M. Shannon Hernandez, owner and designer of Sage & Time Designs, is a stationary designer in Brooklyn, New York.  She works closely with clients around the world to design handcrafted and custom stationary for their personal and social lives.  As a result of attending Michelle's seminar, she is now using a photo sharing software for her clients called Linea.  Linea also offers cloud based storage and syncs across all devices including PC and Mac, iPad, iPhone and Android, so your photos are accessible to you anywhere, anytime.  Linea has been a tremendous resource for organizing event design concepts, drafts of stationary designs, and inspiration boards in one, private location.  Both Shannon and her clients comment with feedback, on the photos in Linea, thus keeping all the design details of upcoming events in one place, which provides perfect tracking, excellent written and visual communication, and superior customer service.  You can learn more about Shannon on her blog, on Facebook at Sage & Time Designs, and Twitter @SageTimeDesigns.

Tuesday, May 1, 2012

Telling Your Family Story

by Jen Baldwin, Ancestral Journeys, Breckenridge, Colorado, USA

Families collect many photographs, artifacts, art projects, heirlooms, even written memoirs over the generations.  These items can be combined to create an inviting and beautiful family history.  With just a little extra work online, however, that story could easily grow to include facts, geography, and history.  I would like to introduce you to genealogy.

Pick a rainy day on your calendar, and then pick a family line to work on.  Will it be your maternal or paternal ancestors?  What about your spouse's family?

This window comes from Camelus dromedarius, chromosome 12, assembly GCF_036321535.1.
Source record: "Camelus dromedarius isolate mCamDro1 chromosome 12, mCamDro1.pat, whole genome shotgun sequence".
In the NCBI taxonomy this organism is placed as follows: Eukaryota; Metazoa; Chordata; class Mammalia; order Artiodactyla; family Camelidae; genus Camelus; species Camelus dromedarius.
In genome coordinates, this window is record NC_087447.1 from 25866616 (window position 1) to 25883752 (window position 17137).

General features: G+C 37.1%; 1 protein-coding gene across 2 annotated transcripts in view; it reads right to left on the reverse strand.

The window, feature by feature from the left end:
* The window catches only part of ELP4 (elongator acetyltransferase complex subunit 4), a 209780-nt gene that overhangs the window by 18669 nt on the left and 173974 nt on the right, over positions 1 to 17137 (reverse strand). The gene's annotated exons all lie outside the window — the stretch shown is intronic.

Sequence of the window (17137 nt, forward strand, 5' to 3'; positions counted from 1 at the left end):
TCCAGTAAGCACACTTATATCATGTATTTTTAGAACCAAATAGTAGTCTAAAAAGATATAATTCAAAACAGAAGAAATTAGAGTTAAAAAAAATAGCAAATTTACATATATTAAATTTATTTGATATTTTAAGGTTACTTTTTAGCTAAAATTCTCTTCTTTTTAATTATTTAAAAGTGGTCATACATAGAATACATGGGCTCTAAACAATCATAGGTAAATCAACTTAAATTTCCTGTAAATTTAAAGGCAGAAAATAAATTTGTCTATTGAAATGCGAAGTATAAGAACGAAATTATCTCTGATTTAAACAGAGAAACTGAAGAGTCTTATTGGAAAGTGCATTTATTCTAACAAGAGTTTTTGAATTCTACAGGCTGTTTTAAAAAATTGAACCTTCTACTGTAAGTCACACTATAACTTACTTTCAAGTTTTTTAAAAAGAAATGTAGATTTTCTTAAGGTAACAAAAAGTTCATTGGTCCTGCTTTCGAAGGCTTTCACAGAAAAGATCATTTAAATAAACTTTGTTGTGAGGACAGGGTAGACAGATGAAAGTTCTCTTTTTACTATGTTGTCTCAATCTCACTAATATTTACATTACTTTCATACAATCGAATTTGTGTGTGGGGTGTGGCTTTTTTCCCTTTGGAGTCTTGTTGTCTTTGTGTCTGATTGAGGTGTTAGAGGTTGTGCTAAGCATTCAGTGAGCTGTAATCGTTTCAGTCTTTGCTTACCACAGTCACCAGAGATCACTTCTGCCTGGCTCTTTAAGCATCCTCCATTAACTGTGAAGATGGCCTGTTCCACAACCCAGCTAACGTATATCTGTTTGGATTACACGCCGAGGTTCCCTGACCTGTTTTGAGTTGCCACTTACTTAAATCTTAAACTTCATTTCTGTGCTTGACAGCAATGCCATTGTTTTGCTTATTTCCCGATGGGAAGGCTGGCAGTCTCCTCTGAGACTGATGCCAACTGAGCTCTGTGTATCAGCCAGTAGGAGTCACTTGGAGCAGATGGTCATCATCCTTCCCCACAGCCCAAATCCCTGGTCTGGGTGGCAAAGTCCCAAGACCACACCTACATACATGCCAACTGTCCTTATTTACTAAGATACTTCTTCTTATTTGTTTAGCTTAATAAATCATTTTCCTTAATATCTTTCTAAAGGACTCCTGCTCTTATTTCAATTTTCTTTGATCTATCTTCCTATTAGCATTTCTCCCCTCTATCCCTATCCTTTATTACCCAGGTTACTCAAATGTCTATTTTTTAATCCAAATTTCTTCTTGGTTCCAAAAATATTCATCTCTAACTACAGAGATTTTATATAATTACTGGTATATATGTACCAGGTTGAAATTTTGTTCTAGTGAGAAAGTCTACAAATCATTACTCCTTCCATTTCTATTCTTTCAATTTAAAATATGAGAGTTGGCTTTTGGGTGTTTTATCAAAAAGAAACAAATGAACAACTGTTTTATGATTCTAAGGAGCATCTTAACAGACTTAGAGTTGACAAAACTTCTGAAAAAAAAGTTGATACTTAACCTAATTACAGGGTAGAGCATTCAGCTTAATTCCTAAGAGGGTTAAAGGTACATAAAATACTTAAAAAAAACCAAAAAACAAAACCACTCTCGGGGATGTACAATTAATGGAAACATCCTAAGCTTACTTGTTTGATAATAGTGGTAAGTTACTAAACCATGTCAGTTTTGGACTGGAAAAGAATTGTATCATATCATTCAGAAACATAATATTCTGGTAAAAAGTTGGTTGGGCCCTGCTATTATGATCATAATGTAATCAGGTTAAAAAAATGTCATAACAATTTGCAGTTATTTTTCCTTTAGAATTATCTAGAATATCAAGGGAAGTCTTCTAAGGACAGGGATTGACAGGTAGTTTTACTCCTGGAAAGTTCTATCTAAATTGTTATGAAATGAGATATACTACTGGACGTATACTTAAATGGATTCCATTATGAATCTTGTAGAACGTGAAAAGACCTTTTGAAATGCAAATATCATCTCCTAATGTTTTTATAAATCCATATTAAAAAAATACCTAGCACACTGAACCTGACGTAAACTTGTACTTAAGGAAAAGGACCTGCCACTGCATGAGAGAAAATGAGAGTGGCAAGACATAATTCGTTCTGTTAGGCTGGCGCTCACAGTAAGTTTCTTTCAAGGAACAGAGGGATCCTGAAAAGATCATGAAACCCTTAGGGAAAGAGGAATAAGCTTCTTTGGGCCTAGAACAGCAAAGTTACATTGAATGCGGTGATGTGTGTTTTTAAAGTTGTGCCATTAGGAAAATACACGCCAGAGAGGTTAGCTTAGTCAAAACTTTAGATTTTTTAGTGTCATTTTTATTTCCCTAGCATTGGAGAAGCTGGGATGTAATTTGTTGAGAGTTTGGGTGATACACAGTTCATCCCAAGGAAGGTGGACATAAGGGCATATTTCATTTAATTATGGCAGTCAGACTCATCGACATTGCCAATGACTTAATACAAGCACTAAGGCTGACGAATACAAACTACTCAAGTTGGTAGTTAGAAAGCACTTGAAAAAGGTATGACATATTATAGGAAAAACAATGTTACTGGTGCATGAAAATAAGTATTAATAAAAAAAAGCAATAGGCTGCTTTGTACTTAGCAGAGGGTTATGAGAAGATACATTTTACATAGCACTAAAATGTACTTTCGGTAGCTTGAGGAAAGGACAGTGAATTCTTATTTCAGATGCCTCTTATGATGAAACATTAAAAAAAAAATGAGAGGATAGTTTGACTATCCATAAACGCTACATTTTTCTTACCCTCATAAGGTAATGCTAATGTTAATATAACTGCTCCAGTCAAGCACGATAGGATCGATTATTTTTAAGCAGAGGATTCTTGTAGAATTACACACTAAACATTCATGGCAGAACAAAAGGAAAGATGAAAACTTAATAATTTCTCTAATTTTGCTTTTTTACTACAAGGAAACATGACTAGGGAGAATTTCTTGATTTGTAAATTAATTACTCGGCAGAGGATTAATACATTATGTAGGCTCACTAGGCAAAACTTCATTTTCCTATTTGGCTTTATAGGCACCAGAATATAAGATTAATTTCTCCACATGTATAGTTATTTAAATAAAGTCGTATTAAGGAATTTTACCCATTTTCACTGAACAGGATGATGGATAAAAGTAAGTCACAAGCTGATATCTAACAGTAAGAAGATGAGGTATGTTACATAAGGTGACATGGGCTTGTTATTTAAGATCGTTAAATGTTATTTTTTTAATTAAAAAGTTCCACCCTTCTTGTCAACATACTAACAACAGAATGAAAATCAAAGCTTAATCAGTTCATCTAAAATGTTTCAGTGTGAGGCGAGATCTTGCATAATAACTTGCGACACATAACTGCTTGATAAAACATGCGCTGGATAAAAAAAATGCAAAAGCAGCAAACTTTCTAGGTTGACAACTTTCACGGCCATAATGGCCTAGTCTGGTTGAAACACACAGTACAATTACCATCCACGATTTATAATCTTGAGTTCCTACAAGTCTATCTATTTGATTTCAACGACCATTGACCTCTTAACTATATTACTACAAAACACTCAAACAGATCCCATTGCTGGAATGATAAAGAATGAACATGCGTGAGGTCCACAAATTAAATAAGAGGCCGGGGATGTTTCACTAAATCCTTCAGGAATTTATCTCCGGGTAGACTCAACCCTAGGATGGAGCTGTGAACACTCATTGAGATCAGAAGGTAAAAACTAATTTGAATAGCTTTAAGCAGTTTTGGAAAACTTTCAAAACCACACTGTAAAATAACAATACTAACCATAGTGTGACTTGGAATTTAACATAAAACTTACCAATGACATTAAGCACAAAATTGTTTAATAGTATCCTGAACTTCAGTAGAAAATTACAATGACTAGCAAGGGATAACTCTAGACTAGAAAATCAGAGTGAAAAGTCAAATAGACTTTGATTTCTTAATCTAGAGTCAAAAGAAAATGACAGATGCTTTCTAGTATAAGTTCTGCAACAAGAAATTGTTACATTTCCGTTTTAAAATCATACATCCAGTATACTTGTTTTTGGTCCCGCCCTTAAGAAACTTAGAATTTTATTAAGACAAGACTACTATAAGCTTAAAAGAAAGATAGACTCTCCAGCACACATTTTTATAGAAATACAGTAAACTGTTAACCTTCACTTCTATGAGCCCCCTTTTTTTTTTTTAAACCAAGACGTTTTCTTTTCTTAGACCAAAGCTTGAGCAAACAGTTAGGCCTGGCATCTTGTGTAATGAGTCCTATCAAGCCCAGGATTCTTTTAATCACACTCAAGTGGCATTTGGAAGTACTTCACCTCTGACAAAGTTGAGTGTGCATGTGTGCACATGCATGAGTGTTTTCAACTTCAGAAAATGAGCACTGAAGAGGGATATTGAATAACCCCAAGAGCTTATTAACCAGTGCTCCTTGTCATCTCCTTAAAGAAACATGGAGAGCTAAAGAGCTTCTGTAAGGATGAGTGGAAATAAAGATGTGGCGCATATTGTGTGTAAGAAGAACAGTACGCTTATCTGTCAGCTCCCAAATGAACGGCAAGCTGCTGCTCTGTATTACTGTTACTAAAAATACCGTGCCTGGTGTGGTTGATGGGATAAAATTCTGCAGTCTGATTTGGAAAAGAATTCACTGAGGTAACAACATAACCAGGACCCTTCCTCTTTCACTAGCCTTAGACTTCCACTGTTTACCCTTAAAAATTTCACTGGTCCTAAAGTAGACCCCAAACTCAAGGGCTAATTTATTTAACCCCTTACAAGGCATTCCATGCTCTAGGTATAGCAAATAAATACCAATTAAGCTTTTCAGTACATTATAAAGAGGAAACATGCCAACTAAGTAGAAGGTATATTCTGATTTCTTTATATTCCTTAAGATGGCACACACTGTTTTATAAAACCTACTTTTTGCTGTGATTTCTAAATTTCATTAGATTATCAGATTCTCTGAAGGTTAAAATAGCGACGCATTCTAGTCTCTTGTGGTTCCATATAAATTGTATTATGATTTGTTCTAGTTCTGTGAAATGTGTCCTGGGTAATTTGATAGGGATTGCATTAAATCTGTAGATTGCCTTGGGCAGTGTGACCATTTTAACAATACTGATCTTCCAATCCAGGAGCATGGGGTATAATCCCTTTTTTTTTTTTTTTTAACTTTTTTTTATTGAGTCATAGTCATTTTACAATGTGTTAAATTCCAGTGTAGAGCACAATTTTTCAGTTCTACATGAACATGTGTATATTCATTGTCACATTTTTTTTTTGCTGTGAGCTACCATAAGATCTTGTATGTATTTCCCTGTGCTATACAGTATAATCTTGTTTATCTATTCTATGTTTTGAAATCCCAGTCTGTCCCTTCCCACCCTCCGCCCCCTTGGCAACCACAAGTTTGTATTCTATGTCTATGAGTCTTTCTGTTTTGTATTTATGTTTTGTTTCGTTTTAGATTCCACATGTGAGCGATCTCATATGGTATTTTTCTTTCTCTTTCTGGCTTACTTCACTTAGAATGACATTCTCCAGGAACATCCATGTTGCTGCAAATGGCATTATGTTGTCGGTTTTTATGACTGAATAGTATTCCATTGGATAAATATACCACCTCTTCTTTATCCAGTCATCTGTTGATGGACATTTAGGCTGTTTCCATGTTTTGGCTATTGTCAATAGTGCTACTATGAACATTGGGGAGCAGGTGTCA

Think back to all those Sunday dinners, holidays, and special occasions when your family would sit around the dinner table and swap stories.  There is truth there; and it deserves to be remembered.  Write down as much as you can.  If you chose to share your project with family members, they will be able to contribute their memories, also.  Photos will be brought out of boxes, heirlooms and momentos will be handed around, and those stories - the ones that must live on - those stories will be retold again.

Start with what you know, or with what you think you know.  Even a rough outline here will get the job done.  So grab your pen and notepad (or your iPad!) and make a few notes.  Here's an example:

  • Grandma Helen Jones lived in Auburn, Washington.  She died there.
  • Her husband was Terrance Alvin.
  • They had children Paul, Terrance Jr., and Samantha.

From this, you can add details, and the big three are BMD: Birth, Marriage, Death.  If you are unfamiliar with the dates and locations, call a family member that might have a good idea.  Even a close guess is enough to get you started.

With those few facts, you can start looking.  I will offer you a few sites beyond  (Don't get me wrong, and sites like it are wonderful and useful.  However, if you're not a committed researcher, there are other ways to get the information you seek without paying any fees.)

  •  The LDS community has established the largest genealogical library in the world, they put more online every day.  A good way to get census records, which can give you a lot of information on just one page.